As we first highlighted in our Dispatch
last December, renewable energy portfolio standards (RPS) are a great
way to stimulate renewable energy development. By requiring that a
certain percentage of a state's electricity come from renewable energy,
RPS jump starts economic development and job creation.
As the first month of the 2007 legislative session comes to a close,
expanding access to health care is clearly a top priority for governors
and legislative leaders across the country. From comprehensive health care for all in California and Pennsylvania to incremental cover all kids
in North Carolina and to targeted program expansions in New Mexico, the
proposals represent an unprecedented focus in states to address the
health care crisis that grips our families and businesses.
One of the biggest challenges in raising voter turnout is address the
rate of voter registration. The vast majority of states have
registration deadlines weeks before Election Day. The schedule poses
problems for busy Americans who simply forget to register or
re-register and find themselves unable to vote on Election Day. During
the 2000 Presidential election alone, nearly 3 million voters were disenfranchised due to registration problems. Luckily, a simple solution is available: Election Day Registration (EDR).
The Baltimore City Council is considering a bill
that would require developers to include affordable housing units in
all of Baltimore's residential projects. Under the proposal, up to 20
percent of all housing units would be reserved for low to moderate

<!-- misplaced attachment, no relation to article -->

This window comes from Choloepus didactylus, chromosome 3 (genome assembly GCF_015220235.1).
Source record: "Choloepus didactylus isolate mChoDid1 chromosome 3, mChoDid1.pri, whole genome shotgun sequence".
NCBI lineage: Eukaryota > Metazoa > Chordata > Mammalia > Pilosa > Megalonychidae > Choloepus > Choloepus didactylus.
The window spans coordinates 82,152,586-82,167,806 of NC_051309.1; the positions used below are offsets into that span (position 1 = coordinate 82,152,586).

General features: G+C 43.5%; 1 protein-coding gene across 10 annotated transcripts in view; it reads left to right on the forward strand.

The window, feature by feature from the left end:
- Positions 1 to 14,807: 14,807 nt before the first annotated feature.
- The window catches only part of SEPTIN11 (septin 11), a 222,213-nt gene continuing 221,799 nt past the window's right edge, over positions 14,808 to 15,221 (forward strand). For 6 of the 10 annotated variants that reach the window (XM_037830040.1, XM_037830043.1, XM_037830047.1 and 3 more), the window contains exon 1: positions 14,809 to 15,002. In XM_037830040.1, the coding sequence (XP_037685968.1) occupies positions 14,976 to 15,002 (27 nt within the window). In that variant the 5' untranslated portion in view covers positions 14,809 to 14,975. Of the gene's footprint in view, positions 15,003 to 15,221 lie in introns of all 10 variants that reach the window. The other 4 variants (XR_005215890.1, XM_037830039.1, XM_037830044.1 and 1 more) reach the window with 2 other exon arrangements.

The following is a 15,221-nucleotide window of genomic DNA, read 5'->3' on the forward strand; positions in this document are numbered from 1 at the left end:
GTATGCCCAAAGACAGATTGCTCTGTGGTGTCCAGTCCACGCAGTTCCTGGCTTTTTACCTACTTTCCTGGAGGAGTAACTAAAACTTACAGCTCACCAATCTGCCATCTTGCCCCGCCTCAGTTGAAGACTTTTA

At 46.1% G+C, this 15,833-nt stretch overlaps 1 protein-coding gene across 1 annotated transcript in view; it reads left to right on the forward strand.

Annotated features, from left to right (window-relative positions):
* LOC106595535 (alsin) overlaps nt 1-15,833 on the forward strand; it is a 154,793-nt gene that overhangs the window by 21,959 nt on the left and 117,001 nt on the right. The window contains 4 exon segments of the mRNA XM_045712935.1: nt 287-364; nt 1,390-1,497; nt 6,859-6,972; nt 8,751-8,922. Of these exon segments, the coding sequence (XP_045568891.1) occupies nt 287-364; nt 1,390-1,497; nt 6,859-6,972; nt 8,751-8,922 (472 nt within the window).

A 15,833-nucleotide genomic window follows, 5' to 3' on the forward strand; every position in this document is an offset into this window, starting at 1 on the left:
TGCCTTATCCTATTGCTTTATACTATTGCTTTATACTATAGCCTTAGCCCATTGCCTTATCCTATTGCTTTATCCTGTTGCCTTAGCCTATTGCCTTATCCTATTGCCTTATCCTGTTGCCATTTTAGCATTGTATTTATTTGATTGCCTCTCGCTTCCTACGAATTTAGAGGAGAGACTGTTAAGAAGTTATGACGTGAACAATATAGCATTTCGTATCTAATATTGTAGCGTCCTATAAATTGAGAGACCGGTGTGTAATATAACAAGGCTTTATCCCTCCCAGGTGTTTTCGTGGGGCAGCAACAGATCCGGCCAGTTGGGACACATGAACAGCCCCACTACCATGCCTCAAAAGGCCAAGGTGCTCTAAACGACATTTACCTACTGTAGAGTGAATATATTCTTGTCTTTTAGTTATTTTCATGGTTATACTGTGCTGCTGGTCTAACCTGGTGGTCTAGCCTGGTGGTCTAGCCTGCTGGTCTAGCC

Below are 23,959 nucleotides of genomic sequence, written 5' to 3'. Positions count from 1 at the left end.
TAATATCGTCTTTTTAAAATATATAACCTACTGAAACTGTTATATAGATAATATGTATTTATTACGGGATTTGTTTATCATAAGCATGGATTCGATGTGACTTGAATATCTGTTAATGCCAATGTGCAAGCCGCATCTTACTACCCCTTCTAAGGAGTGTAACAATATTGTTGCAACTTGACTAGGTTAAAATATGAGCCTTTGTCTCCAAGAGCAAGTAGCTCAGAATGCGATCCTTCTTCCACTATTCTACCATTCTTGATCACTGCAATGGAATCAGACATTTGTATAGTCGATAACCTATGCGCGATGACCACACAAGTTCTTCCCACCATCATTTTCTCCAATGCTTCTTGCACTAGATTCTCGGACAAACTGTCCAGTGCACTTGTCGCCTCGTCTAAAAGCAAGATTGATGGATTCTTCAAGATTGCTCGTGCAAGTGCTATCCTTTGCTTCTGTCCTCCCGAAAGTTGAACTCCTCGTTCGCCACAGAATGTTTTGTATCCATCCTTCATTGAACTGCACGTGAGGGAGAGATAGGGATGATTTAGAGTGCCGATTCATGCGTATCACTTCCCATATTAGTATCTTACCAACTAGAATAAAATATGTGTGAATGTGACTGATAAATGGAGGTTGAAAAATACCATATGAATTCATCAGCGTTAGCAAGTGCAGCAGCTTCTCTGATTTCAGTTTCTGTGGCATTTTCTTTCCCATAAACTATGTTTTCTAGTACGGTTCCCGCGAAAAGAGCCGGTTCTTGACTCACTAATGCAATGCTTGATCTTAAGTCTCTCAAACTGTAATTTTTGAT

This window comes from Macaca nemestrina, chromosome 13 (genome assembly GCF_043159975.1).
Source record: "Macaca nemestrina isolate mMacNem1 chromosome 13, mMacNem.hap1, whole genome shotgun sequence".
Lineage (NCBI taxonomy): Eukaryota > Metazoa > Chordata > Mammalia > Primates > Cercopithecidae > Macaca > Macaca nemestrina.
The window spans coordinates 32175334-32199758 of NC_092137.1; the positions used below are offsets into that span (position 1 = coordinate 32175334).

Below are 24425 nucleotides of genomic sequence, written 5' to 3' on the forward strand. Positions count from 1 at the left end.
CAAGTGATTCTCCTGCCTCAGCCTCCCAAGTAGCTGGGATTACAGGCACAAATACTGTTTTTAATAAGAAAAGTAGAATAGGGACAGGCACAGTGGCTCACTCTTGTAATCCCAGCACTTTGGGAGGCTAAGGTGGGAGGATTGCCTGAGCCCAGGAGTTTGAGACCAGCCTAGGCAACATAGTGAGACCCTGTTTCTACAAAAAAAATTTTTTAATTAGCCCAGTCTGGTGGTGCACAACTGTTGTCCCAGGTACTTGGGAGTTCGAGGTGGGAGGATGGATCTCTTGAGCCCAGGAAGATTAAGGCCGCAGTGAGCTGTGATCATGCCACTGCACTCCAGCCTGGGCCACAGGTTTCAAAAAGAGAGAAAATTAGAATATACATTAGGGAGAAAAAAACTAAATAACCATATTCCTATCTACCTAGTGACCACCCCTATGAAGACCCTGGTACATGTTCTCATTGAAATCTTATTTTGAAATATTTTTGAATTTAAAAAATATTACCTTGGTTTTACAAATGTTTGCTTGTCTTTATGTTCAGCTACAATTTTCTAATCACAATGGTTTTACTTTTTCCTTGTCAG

income people. Baltimore is not the first city in Maryland to consider such a proposal. Montgomery County, MD,
in an effort to combat the loss of affordable housing, requires between
12.5 and 15 percent of the total units in every new subdivision or
high-rise building be sold or rented at specified, affordable prices.
The Blues have joined the health care for all bandwagon in Minnesota. The state's Blue Cross Blue Shield is endorsing a bill based on the Massachusetts
model of achieving health care for all through compelling the purchase
of insurance, highlighting both a key strength and a key weakness of
the model. The mandatory nature of the law builds bridges to new
interested parties: insurance firms well positioned to benefit from a
law requiring that the public purchase their product.
The Institute for Local Self-Reliance, a top-notch Minnesota-based outfit, is proudly declaring victory following Governor Pawlenty's signature of a bill that passed both chambers unanimously. The legislation requires that the state purchase "plug-in hybrids on a preferred basis when they become available." H.F.